BUTLER: I think broadly it's a question of resourcing, and of will. You know, the former Minister, my predecessor, Greg Hunt, to his credit, really did try to put some controls in place in this area, he put what's called an import control regulation in place to try and stop these things at the border. Unfortunately though there was a revolt in his party room. There was a petition of his party room members, and that regulation was overturned within two weeks. So there hasn't really been strong enough controls at the border. And then state policing authorities and state ministers, quite understandably, say: “well why should we be devoting huge police resources to going out, going into convenience stores, or petrol stations, when you're letting them flood in at the border.” So, when I talk about this with my Health Minister colleagues, and we're meeting again about this later this week, I think we recognise we've all got to take action together. It can’t just be border control if there's also not policing on the ground to reflect the fact that there's this huge black market. Frankly, it’s become a huge black market. And It's an absolute menace, particularly to our children. These things are being marketed - they've got pink unicorns on them and their bubble gum flavoured some of them – I mean, who do you think that's being marketed to? It’s not being marketed to a 25-year-old, it is clearly being marketed, not just high school kids, but primary school kids. And school principals tell others – Ministers - this is now the number one behavioural issue confronting schools across the country. So we are determined to take action on this. I've said that publicly, I've had the TGA - the Therapeutic Goods Administration - out doing a very broad consult over summer, that’s finished now, so they are in the process of preparing their report to me, but we are going to have to have concerted action, not just the federal government, state governments as well, willing to devote some resources to stamping out this really substantial problem, particularly for young kids and adolescents.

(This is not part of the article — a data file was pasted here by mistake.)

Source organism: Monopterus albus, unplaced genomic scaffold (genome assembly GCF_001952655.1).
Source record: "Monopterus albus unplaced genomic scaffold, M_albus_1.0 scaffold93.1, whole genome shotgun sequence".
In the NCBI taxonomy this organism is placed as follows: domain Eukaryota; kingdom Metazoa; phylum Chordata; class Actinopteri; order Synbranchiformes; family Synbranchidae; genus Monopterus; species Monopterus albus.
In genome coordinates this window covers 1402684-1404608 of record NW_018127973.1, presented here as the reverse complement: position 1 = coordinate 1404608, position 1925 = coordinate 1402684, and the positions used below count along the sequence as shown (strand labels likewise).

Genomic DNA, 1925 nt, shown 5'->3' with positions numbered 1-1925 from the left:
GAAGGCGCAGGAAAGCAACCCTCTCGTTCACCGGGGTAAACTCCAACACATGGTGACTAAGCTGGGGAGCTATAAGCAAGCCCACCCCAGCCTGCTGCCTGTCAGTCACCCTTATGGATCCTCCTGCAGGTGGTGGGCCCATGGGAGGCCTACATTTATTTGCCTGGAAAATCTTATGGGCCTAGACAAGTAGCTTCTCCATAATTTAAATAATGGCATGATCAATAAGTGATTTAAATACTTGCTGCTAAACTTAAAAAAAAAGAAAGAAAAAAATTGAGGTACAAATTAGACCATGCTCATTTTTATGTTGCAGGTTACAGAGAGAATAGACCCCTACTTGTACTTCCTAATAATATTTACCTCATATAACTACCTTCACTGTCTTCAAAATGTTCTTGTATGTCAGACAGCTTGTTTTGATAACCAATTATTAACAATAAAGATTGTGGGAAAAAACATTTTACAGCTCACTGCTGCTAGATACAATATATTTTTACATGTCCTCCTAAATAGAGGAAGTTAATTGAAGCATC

ADSHEAD: But it isn't, it can't be that hard though, Minister, surely the TGA and Border Force just need to get their act together because they seem to argue about it, you know, the prohibition level on the products coming in, but surely you know one good bust and publicising that, is going to sort of make all those people that are out there enjoying this black market - the convenience stores etc. you talked about - get very worried.
BUTLER: My understanding is they're not coming in in big shipping containers full of them, they’re coming in very small boxes not properly labelled, obviously it is lawful to import nicotine-based vapes if they're going to be used for therapeutic purposes.
ADSHEAD: With a prescription.